As an extension of laboratory studies in experimental animals a 15-month study was conducted in Puerto Rico on the effects of improving the nutrition of malnourished people infected with Schistosoma mansoni. At the beginning and at intervals during the study the patients were hospitalized for brief periods for extensive laboratory and clinical examinations. After they were provided an enriched diet for 9 months some were cured by stibophen therapy and the effects of treatment were observed for an additional 6 months. A group of similarly malnourished individuals were studied as controls.
Evaluation of the results of the study led to the following conclusions:
Nutritional inadequacies of the usual diet of the people studied included (a) protein, especially of animal origin, (b) ascorbic acid, (c) riboflavin, (d) niacin, and (e) calories.
All patients had a history of more or less ill health characterized by excessive fatigue, aching, anorexia, stomach discomfort, frequent colds and chills, and underweight. After the enriched diet was provided, marked improvement in the health of the patients was observed.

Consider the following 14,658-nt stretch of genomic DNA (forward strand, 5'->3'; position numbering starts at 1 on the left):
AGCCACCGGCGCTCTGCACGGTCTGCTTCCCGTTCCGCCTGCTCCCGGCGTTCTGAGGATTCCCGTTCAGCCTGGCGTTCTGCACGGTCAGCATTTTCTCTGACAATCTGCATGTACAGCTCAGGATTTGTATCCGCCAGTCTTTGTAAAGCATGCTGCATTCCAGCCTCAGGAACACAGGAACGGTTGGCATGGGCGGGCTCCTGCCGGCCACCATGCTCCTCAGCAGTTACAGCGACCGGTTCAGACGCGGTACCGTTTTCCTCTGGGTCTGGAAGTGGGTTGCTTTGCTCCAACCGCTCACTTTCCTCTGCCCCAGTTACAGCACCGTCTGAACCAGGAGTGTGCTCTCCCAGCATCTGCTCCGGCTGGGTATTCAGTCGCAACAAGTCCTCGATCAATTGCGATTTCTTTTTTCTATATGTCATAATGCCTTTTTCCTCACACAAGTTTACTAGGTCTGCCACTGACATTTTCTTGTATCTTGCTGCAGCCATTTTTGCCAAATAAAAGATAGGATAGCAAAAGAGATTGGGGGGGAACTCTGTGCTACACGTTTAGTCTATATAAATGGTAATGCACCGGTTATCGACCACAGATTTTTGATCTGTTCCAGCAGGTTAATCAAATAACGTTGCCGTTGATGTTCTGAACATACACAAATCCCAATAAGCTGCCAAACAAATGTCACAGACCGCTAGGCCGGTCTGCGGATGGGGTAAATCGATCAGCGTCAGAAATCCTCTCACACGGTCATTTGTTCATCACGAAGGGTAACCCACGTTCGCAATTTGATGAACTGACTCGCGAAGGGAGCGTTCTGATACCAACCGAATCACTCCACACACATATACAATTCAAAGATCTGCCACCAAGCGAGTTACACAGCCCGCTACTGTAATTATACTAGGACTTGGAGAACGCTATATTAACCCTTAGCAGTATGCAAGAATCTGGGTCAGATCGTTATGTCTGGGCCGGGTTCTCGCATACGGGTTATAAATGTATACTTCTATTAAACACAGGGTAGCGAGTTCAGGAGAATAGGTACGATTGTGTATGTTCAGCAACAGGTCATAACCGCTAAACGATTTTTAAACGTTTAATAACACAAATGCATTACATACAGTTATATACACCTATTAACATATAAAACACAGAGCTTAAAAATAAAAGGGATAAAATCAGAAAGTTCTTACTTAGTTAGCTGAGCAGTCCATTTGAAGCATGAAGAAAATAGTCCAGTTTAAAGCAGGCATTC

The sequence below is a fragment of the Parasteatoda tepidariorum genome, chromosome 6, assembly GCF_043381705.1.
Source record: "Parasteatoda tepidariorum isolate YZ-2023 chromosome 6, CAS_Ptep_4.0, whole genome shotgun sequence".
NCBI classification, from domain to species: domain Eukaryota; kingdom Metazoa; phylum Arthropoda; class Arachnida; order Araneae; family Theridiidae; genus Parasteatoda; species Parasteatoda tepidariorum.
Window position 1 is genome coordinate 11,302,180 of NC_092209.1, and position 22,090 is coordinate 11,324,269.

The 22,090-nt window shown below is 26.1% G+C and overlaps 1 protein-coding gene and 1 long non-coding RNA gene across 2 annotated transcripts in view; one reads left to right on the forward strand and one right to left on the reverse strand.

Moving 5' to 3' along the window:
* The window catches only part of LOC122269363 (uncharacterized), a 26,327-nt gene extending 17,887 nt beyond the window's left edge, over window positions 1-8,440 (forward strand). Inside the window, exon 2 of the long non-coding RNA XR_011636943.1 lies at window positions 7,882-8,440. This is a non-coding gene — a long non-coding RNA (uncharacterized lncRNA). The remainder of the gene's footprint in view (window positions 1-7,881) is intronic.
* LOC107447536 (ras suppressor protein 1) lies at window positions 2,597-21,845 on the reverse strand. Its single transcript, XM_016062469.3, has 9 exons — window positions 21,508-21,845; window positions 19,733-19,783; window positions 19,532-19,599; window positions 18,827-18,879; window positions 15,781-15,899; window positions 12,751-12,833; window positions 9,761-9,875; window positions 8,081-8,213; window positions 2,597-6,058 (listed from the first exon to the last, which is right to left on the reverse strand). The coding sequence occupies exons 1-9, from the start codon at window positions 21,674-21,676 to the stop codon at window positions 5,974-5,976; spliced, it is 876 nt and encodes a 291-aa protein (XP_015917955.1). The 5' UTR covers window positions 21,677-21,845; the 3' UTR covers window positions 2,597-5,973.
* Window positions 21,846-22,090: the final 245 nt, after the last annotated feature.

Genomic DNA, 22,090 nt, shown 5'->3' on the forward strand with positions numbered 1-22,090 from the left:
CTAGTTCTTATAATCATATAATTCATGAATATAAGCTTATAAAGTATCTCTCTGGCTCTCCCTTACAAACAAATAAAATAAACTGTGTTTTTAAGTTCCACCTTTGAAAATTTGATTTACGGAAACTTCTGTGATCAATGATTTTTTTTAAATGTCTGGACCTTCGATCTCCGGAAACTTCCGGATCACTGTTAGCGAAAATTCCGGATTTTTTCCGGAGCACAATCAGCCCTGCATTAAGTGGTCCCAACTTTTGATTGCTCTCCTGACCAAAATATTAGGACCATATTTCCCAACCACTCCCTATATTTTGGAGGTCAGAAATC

A regimen of stibophen therapy devised for this study (0.5 mg stibophen per kg body weight twice daily for 10 days) resulted in cures in every case without accompanying severe side effects. Following treatment the malnourished individuals in the control group showed improvement in respect to liver function, erythrocyte sedimentation rate, weight gain and general health. Further improvement of the health of individuals in the enriched-diet group following treatment was also observed.
Serological tests using fluorescent antibody, slide flocculation, complement-fixation and circumoval precipitin techniques remained reactive at high titers in most cases up to the end of the observation period, 10 months after treatment was completed. No difference in diet effect could be detected.
The results of egg counts on patients receiving the enriched diet were inconclusive. In some cases there was an apparent increase while in others either no change or a decrease. Fluctuations in the number of eggs passed, however, were sufficiently great to make interpretation difficult or impossible.
Laboratory of Parasitic Diseases, National Institute of Allergy and Infectious Diseases, National Institutes of Health, Public Health Service, U. S. Department of Health, Education and Welfare, Bethesda 14, Maryland.
School of Medicine, University of Puerto Rico, San Juan, Puerto Rico.